An eruption can led to cooling or warming, depending on the volcano’s geographical location, the amount and composition of ash and gas erupted, and how high the plume reaches into the atmosphere.

Volcanic injections that were rich in sulphur dioxide gas have had the strongest climatic impact recorded in historic times. Sulphur dioxide eventually condenses to form sulphate aerosols in the stratosphere – and these aerosols reduce how much heat reaches Earth’s surface, causing cooling.

Current Affair 3:
Tribal culture of Rajasthan


August 9 is celebrated as International Day of the World’s Indigenous People.

The region’s semi-arid and mixed-miscellaneous forests are home to a large population of tribals from the Bhil and Damor communities. Trees like Anogeissus pendula (Dhok), Terminalia arjuna (Arjun), Albizia lebbeck (Saras), Dalbergia paniculata (Palash), etc make up the forests in the region.

The primary source of living is agriculture. On small land holdings, the villagers grow maize, wheat and vegetables like okra, ridged gourd, bottle gourd, tomato, etc.

The smallholding nature of farms allows them to use mechanical agricultural equipment easily. The women in the region play a key role in promoting a sustainable, integrated farming system.

Soil conservation practices like farm bunding and crop rotation are followed, which have helped in soil conservation and promoted the diversification of crops.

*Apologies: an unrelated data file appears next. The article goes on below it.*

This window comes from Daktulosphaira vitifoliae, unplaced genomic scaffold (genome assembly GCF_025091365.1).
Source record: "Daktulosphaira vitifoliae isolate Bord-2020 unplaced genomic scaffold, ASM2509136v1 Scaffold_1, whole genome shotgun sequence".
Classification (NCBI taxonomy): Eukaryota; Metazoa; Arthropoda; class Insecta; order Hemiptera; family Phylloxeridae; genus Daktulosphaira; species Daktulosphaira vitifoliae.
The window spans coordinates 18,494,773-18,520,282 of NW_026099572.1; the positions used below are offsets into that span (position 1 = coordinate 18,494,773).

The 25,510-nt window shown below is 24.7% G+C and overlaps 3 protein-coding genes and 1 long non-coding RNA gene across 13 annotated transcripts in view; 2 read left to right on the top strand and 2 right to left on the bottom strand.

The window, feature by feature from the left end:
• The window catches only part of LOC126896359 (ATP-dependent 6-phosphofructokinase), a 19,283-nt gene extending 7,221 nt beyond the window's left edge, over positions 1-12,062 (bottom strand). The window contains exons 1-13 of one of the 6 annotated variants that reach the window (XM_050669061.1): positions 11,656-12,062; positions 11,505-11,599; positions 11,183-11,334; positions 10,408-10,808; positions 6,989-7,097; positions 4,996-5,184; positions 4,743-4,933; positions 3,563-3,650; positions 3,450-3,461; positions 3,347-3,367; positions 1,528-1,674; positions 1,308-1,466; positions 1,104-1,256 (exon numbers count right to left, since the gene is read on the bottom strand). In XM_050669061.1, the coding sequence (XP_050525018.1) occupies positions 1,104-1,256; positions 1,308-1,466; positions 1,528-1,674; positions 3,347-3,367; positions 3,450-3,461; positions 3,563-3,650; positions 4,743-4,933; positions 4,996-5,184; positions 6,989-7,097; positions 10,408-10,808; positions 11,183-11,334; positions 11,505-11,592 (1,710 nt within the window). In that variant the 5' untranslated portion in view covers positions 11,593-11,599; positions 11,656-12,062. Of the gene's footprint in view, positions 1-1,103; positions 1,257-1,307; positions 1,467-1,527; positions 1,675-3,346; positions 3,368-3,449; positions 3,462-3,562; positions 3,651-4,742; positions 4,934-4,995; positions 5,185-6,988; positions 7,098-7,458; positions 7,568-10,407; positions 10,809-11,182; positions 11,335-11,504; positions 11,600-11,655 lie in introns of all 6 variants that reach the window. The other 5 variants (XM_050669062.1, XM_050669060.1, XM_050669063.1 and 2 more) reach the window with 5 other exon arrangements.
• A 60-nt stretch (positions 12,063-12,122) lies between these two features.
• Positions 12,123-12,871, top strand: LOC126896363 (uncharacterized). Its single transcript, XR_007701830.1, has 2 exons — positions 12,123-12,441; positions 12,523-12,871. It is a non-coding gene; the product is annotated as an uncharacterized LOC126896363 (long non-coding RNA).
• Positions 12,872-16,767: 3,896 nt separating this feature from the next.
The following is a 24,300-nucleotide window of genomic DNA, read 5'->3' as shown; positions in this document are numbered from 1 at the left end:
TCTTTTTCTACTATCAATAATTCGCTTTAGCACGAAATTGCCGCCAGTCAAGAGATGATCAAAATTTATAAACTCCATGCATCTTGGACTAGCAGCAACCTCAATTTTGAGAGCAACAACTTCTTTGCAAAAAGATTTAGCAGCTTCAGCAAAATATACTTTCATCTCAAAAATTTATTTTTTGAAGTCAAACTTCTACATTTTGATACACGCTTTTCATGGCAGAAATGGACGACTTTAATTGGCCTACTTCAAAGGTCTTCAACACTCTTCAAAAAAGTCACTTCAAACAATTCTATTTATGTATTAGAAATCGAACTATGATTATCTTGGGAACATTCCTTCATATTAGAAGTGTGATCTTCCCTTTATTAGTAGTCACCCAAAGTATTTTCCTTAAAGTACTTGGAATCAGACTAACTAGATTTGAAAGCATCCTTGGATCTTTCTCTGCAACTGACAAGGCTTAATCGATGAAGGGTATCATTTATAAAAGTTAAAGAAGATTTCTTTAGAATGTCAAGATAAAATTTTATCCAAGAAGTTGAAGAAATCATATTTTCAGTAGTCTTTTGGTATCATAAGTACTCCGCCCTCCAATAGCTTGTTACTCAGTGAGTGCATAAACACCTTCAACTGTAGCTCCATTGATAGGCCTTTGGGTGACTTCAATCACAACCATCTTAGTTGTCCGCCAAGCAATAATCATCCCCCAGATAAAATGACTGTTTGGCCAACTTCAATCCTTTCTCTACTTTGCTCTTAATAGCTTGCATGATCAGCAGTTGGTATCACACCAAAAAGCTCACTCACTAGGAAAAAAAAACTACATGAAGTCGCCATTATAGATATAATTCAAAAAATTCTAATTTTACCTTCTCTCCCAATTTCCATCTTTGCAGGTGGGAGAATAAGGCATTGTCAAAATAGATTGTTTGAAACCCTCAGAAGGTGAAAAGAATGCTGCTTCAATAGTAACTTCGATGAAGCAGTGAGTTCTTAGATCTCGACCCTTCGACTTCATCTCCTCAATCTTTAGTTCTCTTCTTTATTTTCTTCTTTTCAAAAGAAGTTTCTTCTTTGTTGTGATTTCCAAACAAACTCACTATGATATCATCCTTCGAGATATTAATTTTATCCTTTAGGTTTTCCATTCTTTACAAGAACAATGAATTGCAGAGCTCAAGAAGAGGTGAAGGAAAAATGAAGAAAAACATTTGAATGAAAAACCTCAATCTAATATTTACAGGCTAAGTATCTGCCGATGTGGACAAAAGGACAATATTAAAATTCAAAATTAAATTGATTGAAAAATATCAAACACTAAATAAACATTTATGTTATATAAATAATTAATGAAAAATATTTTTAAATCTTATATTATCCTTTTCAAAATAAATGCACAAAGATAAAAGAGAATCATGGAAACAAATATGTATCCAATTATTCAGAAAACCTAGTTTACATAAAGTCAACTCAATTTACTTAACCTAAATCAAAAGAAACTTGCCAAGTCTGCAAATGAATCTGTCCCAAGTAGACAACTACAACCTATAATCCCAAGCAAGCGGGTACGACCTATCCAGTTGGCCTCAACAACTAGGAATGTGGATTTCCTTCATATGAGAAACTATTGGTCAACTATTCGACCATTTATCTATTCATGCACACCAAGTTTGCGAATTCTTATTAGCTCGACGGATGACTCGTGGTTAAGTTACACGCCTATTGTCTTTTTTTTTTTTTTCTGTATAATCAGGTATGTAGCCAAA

When it comes to food and dietary habits, the communities most commonly consume foodgrains like kodra, bati, kang, cheena, hama, hamli and gujro (little millet), along with local vegetables. The minor millets are rich in fibre and iron and improves their immunity.

The immense amount of knowledge these communities have regarding food gathering and cultivation sets an example, especially for those on the path of industrial farming.

The communities’ worship Sherabavs Khankhaliya Dev and Shira Bavasi 14 days after Diwali. The communities also pray to Shira Bavasi after the first crop of the year — the kharif crop — is ready and ancestors are offered bhog.


Current Affair 4:
Supply and Demand of Coal


The details of domestic supply and demand of coal during the last five years are given below:-

Current Affair 5:
Recycling of Waste


Central Pollution Control Board (CPCB)has prepared National Inventory Report on Wastes Generation and its Management on annual basis based on the annual inventory received from the concerned State Pollution Control Boards (SPCBs) / Pollution Control Committees (PCCs).

The details of number of recycling units, treatment capacity/quantity recycled/processed/treated across the country waste wise are as follows:

Ministry under its central sector scheme “Creation of Management Structures for Hazardous Substances” provides financial assistance for innovative technologies for environmentally sound management of chemicals and wastes.

Ministry of Electronics and Information Technology (MeitY) has amended the existing Scheme for Promotion of Manufacturing of Electronic Components and Semiconductors (SPECS) to provide support for setting up of state-of-art e-waste recycling facilities for extraction of precious metals from e-waste components. The scheme envisioned for financial incentive of 25% on capital expenditure.